Mulvaney’s six years serving as a congressman from South Carolina could provide him a skill set that will mark a significant departure from his predecessor. While John Kelly’s arrival was initially framed as a turning point in restoring order and discipline to a chaotic West Wing, Republican lawmakers will likely see an opportunity in Mulvaney’s ascension to achieve closer coordination and direct access to the president in a way that benefits their legislative agenda.

John Kelly will remain chief of staff until the end of the year. Until then, Mulvaney will work with Kelly.

Mulvaney will be replaced as OMB director by Russell Vought, who is currently the agency's deputy director.

Vought is a former vice president of the conservative Heritage Foundation, served as executive director of the Republican Study Committee -- the largest GOP caucus on Hill -- and served with Mike Pence at the House GOP Conference when Pence chaired the conference. His wife Mary is a former Pence communications director at the GOP conference as well.

It took almost a year for successful Senate confirmation of Vought’s nomination, and Pence was there in the Senate chamber to break a 50-50 tie on Feb. 28.

ABC News' Jonathan Karl, Devin Dwyer, Katherine Faulders, Meghan Hughes and John Parkinson contributed to this report.

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[post_excerpt] => President Donald Trump has tapped Mick Mulvaney, director of the Office of Management and Budget as acting White House chief of staff. "I am pleased to announce that Mick Mulvaney, Director of the Office of Management & Budget, will be named Acting W... [post_date_gmt] => 2018-12-15 06:37:26 [post_date] => 2018-12-15 06:37:26 [post_modified_gmt] => 2018-12-15 06:37:26 [post_modified] => 2018-12-15 06:37:26 [post_status] => publish [comment_status] => closed [ping_status] => closed [guid] => https://abcnews.go.com/Politics/trump-picks-mick-mulvaney-director-office-management-budgetas/story?id=59044880 [meta] => Array ( [enclosure] => Array ( [0] => ) [syndication_source] => ABC News: Top Stories [syndication_source_uri] => http://abcnews.go.com/ [syndication_source_id] => http://ftr.fivefilters.org/makefulltextfeed.php?url=https%3A%2F%2Fabcnews.go.com%2Fabcnews%2Ftopstories&max=3 [syndication_feed] => http://ftr.fivefilters.org/makefulltextfeed.php?url=https%3A%2F%2Fabcnews.go.com%2Fabcnews%2Ftopstories&max=3 [syndication_feed_id] => 7 [syndication_permalink] => https://abcnews.go.com/Politics/trump-picks-mick-mulvaney-director-office-management-budgetas/story?id=59044880 [syndication_item_hash] => c9e267c5d35f5730c1491aa4bff2d8c8 [faf_featured_image] => 310655 [faf_process_image] => 310655 ) [post_type] => post [post_author] => 25 [tax_input] => Array ( [category] => Array ( [0] => 172 [1] => 54 [2] => 3 ) [post_tag] => Array ( ) [post_format] => Array ( ) ) )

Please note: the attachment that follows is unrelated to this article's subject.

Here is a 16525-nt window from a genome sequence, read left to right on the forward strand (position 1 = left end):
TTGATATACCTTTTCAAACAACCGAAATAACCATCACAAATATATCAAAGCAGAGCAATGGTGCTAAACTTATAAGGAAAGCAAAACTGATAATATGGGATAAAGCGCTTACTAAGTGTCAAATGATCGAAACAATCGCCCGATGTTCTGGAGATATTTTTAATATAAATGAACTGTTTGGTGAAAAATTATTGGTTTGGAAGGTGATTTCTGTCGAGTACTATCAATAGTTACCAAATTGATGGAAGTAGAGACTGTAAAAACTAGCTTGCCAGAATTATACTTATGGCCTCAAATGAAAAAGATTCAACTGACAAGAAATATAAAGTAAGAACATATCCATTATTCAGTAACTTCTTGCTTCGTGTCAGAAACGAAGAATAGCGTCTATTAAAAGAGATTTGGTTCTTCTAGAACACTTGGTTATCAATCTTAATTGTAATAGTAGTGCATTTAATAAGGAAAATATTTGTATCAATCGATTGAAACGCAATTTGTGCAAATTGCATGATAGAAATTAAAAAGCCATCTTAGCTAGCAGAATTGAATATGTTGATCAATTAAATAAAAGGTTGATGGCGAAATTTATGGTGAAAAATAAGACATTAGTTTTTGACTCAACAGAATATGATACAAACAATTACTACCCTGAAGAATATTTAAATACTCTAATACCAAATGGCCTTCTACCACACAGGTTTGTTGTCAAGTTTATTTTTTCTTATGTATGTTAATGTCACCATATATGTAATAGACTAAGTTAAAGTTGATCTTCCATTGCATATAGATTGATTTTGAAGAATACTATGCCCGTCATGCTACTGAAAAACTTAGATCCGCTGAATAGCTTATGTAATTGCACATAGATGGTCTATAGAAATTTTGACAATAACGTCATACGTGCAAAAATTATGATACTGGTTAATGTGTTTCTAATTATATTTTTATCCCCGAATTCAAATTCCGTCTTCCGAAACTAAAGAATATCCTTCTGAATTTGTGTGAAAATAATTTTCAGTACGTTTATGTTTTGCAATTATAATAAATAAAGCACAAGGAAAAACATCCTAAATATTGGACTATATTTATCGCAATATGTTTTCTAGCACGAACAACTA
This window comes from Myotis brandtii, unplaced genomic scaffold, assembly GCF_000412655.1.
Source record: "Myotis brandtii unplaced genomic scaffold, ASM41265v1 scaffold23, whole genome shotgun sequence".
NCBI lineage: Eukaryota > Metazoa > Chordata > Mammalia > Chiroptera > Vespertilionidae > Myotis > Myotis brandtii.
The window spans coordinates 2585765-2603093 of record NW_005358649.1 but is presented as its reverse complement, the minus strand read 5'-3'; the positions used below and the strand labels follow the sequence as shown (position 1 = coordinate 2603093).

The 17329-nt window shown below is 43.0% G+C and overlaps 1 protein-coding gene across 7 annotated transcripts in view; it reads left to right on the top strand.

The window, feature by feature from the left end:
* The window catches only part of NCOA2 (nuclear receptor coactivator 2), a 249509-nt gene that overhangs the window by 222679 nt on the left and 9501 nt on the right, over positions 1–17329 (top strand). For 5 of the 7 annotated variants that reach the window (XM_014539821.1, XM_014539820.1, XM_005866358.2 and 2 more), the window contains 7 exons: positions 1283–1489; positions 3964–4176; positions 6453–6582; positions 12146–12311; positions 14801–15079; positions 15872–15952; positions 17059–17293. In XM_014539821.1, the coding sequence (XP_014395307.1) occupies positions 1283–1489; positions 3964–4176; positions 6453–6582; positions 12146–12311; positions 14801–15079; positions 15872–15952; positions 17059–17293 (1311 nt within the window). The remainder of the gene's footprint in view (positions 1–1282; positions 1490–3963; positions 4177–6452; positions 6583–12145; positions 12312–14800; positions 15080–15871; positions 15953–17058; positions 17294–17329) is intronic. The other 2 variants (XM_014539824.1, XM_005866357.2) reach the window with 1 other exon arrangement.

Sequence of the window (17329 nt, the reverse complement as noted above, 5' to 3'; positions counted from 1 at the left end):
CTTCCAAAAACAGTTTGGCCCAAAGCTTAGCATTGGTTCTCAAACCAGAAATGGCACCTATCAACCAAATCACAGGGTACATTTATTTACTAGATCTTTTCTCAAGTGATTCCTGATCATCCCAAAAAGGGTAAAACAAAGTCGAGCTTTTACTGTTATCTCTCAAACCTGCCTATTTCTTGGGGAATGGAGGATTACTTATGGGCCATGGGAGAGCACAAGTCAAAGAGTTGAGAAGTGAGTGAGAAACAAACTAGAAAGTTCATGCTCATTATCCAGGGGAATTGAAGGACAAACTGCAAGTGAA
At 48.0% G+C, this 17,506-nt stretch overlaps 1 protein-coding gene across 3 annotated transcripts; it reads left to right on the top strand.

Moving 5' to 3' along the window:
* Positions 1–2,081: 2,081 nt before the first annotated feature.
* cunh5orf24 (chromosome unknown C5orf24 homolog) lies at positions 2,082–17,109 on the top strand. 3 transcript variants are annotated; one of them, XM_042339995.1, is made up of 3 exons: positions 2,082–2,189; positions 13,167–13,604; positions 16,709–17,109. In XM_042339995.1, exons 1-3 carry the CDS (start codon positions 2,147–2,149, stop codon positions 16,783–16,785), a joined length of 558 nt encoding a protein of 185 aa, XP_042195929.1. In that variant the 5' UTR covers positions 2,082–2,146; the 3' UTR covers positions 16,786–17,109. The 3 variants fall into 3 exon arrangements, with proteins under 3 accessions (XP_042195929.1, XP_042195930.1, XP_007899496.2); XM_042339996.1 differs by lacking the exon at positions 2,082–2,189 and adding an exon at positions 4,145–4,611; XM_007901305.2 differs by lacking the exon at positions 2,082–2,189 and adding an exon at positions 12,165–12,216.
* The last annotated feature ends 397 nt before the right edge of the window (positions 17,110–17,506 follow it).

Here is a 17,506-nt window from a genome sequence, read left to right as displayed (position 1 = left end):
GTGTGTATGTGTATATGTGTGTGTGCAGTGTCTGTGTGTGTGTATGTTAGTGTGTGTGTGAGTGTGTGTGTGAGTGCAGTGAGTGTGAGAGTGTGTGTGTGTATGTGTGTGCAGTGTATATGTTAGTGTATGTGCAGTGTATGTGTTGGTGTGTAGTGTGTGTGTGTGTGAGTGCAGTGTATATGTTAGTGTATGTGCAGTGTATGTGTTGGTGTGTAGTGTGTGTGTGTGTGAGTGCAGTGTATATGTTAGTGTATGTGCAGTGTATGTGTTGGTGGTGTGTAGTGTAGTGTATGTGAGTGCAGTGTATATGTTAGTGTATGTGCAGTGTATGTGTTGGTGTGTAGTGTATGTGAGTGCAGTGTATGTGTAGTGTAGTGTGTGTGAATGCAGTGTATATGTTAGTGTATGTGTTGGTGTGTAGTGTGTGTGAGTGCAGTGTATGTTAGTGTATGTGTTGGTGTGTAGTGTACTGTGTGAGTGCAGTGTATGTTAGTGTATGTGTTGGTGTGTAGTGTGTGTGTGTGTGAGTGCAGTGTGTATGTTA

FAF deciding on filters on post to be syndicated:

Delhi court extends CBI custody of Christian Michel, lawyer says she fears arrest

Array ( [post_title] => Delhi court extends CBI custody of Christian Michel, lawyer says she fears arrest [post_content] =>